Taking stock of history's longest-lasting alliance at ten-year intervals has been a regular but increasingly daunting exercise for scholars focusing on the North Atlantic Treaty Organization (NATO). The scope and pace of developments to be considered has multiplied since the Cold War days when U.S.-Soviet rivalry was paramount and seemed permanent. Whatever can be said today tends to get dated quickly. The Arab Spring intrudes, the Eurozone crisis happens, the War on Terror winds down, Russia's war in Ukraine drags on, Donald Trump comes and goes. Trying to explain why the alliance is still here and where it might be heading is a challenge, and the answers are bound to differ.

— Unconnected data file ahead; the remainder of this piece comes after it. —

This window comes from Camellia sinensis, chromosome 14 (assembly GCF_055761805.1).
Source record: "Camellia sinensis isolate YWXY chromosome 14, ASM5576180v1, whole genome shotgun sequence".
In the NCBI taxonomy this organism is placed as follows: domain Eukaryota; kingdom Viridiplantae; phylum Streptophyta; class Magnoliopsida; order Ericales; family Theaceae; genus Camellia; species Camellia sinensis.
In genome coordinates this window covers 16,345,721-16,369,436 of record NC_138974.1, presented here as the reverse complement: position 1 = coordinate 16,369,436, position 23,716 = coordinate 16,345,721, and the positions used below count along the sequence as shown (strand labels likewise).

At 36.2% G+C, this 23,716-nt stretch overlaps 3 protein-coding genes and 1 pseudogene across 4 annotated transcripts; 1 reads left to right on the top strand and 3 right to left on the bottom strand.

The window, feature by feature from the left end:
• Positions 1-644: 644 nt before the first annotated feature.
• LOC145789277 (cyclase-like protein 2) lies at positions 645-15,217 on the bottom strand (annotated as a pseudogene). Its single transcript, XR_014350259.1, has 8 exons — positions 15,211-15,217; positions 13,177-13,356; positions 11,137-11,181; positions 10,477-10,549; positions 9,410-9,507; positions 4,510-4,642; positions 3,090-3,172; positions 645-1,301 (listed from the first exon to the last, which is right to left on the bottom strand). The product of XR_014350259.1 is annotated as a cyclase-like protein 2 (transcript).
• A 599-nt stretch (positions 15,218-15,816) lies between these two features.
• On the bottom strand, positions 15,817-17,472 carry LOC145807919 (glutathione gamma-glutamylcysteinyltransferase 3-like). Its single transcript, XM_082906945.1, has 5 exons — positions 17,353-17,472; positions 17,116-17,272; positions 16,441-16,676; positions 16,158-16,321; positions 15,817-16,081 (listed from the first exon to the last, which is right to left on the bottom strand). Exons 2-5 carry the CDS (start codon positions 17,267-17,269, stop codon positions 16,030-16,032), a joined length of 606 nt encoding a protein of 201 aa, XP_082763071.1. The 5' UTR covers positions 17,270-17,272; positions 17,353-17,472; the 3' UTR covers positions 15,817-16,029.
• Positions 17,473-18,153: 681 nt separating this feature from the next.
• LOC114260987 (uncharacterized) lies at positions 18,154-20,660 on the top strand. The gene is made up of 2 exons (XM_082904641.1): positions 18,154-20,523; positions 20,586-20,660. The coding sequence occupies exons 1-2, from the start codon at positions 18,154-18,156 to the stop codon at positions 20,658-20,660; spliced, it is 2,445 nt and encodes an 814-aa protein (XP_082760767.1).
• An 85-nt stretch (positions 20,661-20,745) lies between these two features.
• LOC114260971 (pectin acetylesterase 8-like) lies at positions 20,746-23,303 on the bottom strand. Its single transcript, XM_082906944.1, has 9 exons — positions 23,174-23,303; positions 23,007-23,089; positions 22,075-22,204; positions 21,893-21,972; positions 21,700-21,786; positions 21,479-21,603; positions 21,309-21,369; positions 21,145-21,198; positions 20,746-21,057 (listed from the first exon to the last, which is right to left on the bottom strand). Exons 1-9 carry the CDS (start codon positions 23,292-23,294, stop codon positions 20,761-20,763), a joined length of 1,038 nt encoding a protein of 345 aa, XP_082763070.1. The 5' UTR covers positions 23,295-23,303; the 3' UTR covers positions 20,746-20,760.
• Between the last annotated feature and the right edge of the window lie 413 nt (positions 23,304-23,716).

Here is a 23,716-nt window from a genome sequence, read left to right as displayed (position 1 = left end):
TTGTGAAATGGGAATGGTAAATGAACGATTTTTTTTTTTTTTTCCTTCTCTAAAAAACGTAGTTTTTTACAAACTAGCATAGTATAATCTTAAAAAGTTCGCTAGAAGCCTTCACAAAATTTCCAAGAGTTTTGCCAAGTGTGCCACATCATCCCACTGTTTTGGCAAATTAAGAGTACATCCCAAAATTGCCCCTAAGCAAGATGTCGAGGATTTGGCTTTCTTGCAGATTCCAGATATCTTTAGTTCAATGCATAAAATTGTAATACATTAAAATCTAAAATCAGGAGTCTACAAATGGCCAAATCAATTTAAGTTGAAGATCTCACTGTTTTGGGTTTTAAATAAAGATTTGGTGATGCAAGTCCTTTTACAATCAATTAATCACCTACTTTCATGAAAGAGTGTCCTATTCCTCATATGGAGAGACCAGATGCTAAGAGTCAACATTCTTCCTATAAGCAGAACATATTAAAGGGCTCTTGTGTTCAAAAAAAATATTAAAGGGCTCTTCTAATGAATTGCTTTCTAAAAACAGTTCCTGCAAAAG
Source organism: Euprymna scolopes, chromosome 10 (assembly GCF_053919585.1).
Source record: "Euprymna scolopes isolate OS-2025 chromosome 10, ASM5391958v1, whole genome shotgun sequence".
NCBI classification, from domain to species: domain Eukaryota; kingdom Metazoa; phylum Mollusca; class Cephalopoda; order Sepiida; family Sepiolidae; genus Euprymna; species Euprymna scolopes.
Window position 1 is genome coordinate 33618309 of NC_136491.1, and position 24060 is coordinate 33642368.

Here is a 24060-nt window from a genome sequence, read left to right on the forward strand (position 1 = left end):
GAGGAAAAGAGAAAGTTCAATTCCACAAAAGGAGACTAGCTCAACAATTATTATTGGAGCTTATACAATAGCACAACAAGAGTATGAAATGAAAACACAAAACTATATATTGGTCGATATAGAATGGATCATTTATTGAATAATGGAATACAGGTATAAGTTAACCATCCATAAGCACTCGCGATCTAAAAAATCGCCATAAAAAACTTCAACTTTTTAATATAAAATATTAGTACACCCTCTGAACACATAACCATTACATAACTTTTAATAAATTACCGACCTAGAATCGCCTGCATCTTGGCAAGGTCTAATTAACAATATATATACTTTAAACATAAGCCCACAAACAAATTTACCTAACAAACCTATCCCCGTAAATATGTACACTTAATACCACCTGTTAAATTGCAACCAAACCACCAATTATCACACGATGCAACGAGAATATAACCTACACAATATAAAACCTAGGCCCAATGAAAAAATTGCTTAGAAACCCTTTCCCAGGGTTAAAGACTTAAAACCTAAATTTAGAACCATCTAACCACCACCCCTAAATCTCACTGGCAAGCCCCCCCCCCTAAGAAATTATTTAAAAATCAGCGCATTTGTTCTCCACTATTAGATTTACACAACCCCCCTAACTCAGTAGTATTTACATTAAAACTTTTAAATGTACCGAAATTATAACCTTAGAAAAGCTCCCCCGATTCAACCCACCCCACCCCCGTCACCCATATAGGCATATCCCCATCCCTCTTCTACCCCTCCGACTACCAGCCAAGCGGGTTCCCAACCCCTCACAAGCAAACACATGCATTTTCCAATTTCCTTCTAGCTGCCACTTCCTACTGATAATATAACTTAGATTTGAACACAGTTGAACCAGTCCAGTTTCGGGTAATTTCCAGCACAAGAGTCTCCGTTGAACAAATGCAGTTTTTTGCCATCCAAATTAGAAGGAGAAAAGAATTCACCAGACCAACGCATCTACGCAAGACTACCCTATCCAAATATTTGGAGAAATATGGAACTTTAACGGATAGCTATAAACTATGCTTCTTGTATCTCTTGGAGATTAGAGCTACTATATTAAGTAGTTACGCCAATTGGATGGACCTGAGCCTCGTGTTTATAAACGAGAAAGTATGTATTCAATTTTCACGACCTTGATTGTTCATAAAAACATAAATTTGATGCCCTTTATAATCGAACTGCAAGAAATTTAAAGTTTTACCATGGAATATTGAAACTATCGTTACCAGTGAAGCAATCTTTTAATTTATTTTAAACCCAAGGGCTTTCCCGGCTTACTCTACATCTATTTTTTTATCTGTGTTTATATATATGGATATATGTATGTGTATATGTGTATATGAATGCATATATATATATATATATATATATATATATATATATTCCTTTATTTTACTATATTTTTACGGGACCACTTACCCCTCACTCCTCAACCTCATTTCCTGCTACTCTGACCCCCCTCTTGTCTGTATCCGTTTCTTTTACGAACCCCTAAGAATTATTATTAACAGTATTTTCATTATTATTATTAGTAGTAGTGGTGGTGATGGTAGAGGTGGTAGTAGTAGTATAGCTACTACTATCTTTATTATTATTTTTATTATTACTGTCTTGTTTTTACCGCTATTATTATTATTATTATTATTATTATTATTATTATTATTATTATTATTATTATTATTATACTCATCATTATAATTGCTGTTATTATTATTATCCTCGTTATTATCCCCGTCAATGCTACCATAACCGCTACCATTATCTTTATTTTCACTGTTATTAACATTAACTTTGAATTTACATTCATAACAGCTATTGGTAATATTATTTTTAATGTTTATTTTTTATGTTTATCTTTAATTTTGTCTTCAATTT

NATO after Sixty Years includes contributions originally prepared...

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